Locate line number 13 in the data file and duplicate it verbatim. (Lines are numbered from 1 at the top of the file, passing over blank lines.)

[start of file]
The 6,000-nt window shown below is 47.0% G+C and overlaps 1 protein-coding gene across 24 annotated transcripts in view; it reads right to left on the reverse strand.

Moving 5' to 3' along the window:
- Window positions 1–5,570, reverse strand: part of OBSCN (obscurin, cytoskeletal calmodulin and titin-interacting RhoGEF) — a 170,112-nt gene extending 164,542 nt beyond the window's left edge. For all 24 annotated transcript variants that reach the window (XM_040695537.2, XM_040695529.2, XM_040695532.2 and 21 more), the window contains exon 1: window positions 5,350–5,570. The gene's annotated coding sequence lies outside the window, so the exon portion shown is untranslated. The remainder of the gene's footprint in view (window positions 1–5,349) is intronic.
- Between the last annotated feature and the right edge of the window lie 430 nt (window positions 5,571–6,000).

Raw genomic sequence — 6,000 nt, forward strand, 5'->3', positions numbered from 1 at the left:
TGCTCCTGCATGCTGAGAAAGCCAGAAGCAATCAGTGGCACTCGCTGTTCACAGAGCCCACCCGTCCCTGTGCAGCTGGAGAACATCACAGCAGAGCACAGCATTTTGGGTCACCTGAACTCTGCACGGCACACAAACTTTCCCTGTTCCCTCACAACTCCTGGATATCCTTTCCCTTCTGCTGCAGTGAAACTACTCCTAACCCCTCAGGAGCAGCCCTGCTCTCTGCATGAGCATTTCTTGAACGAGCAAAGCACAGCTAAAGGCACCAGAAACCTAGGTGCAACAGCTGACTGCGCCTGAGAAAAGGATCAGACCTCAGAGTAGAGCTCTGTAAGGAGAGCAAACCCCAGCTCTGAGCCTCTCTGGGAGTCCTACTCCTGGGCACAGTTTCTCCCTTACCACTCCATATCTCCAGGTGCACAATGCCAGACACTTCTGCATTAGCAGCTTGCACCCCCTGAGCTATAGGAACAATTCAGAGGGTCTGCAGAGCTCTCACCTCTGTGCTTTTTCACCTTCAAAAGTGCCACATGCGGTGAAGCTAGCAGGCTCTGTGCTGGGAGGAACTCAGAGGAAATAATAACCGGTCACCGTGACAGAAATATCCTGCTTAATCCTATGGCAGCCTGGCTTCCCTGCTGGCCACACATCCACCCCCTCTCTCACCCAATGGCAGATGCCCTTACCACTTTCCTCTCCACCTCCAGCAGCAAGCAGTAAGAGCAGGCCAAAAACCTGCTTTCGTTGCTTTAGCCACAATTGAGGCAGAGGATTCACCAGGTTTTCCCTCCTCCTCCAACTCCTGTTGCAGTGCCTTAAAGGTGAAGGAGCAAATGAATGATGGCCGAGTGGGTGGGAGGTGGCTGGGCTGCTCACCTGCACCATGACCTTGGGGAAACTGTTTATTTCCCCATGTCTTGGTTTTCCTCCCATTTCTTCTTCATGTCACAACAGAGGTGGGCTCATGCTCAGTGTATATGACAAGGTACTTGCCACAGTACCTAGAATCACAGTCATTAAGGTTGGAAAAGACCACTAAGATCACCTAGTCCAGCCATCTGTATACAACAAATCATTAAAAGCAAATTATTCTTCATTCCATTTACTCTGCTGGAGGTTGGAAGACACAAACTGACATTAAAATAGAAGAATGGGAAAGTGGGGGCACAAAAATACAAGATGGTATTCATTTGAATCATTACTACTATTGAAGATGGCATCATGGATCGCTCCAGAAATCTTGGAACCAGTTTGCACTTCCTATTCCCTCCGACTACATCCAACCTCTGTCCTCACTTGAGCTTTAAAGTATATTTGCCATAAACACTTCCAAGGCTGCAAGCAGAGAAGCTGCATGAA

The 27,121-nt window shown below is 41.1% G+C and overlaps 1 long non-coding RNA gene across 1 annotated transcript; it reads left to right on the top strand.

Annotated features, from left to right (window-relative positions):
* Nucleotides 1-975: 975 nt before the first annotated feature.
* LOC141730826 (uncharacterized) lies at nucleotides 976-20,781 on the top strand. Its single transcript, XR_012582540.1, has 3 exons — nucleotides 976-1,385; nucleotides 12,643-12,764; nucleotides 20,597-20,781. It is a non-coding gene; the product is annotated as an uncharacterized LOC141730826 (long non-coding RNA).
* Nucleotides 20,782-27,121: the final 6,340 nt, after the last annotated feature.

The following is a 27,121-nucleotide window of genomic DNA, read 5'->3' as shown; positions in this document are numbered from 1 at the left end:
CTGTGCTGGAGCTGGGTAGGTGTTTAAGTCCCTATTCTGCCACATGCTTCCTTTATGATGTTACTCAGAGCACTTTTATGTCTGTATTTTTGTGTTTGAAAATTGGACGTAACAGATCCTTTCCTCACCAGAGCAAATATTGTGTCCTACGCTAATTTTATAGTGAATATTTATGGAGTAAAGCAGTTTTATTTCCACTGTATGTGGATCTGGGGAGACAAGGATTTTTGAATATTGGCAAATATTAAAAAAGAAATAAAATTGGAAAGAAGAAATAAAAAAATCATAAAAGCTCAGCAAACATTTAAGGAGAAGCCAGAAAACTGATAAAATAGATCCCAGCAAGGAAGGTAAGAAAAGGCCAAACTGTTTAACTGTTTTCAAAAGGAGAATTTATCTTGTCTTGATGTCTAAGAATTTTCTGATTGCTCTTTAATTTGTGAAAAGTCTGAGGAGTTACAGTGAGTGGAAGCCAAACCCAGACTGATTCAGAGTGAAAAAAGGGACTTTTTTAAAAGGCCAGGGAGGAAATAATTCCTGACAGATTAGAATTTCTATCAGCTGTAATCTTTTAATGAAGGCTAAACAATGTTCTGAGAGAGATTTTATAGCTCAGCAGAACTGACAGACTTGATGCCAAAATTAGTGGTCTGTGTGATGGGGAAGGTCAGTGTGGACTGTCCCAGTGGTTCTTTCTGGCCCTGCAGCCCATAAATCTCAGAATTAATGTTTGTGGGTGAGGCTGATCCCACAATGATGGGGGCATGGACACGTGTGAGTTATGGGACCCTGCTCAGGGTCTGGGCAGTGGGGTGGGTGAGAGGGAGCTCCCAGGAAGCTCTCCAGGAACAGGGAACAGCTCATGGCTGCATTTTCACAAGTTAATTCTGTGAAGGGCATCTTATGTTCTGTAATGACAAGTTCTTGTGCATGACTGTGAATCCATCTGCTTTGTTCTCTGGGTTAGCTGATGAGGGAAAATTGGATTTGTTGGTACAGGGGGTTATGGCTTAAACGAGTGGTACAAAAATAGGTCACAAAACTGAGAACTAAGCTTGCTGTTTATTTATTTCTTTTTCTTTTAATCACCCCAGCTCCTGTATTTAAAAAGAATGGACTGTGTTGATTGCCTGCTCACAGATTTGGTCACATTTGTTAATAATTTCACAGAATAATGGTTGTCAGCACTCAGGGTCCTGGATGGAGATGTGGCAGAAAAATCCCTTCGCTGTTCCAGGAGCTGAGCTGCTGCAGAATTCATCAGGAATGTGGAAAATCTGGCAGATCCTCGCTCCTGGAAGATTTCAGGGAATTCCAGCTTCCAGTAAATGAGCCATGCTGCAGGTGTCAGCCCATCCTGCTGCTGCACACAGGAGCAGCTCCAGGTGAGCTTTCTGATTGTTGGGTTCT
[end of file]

CTGTGCTGGAGCTGGGTAGGTGTTTAAGTCCCTATTCTGCCACATGCTTCCTTTATGATGTTACTCAGAGCACTTTTATGTCTGTATTTTTGTGTTTGAAAATTGGACGTAACAGATCCTTTCCTCACCAGAGCAAATATTGTGTCCTACGCTAATTTTATAGTGAATATTTATGGAGTAAAGCAGTTTTATTTCCACTGTATGTGGATCTGGGGAGACAAGGATTTTTGAATATTGGCAAATATTAAAAAAGAAATAAAATTGGAAAGAAGAAATAAAAAAATCATAAAAGCTCAGCAAACATTTAAGGAGAAGCCAGAAAACTGATAAAATAGATCCCAGCAAGGAAGGTAAGAAAAGGCCAAACTGTTTAACTGTTTTCAAAAGGAGAATTTATCTTGTCTTGATGTCTAAGAATTTTCTGATTGCTCTTTAATTTGTGAAAAGTCTGAGGAGTTACAGTGAGTGGAAGCCAAACCCAGACTGATTCAGAGTGAAAAAAGGGACTTTTTTAAAAGGCCAGGGAGGAAATAATTCCTGACAGATTAGAATTTCTATCAGCTGTAATCTTTTAATGAAGGCTAAACAATGTTCTGAGAGAGATTTTATAGCTCAGCAGAACTGACAGACTTGATGCCAAAATTAGTGGTCTGTGTGATGGGGAAGGTCAGTGTGGACTGTCCCAGTGGTTCTTTCTGGCCCTGCAGCCCATAAATCTCAGAATTAATGTTTGTGGGTGAGGCTGATCCCACAATGATGGGGGCATGGACACGTGTGAGTTATGGGACCCTGCTCAGGGTCTGGGCAGTGGGGTGGGTGAGAGGGAGCTCCCAGGAAGCTCTCCAGGAACAGGGAACAGCTCATGGCTGCATTTTCACAAGTTAATTCTGTGAAGGGCATCTTATGTTCTGTAATGACAAGTTCTTGTGCATGACTGTGAATCCATCTGCTTTGTTCTCTGGGTTAGCTGATGAGGGAAAATTGGATTTGTTGGTACAGGGGGTTATGGCTTAAACGAGTGGTACAAAAATAGGTCACAAAACTGAGAACTAAGCTTGCTGTTTATTTATTTCTTTTTCTTTTAATCACCCCAGCTCCTGTATTTAAAAAGAATGGACTGTGTTGATTGCCTGCTCACAGATTTGGTCACATTTGTTAATAATTTCACAGAATAATGGTTGTCAGCACTCAGGGTCCTGGATGGAGATGTGGCAGAAAAATCCCTTCGCTGTTCCAGGAGCTGAGCTGCTGCAGAATTCATCAGGAATGTGGAAAATCTGGCAGATCCTCGCTCCTGGAAGATTTCAGGGAATTCCAGCTTCCAGTAAATGAGCCATGCTGCAGGTGTCAGCCCATCCTGCTGCTGCACACAGGAGCAGCTCCAGGTGAGCTTTCTGATTGTTGGGTTCT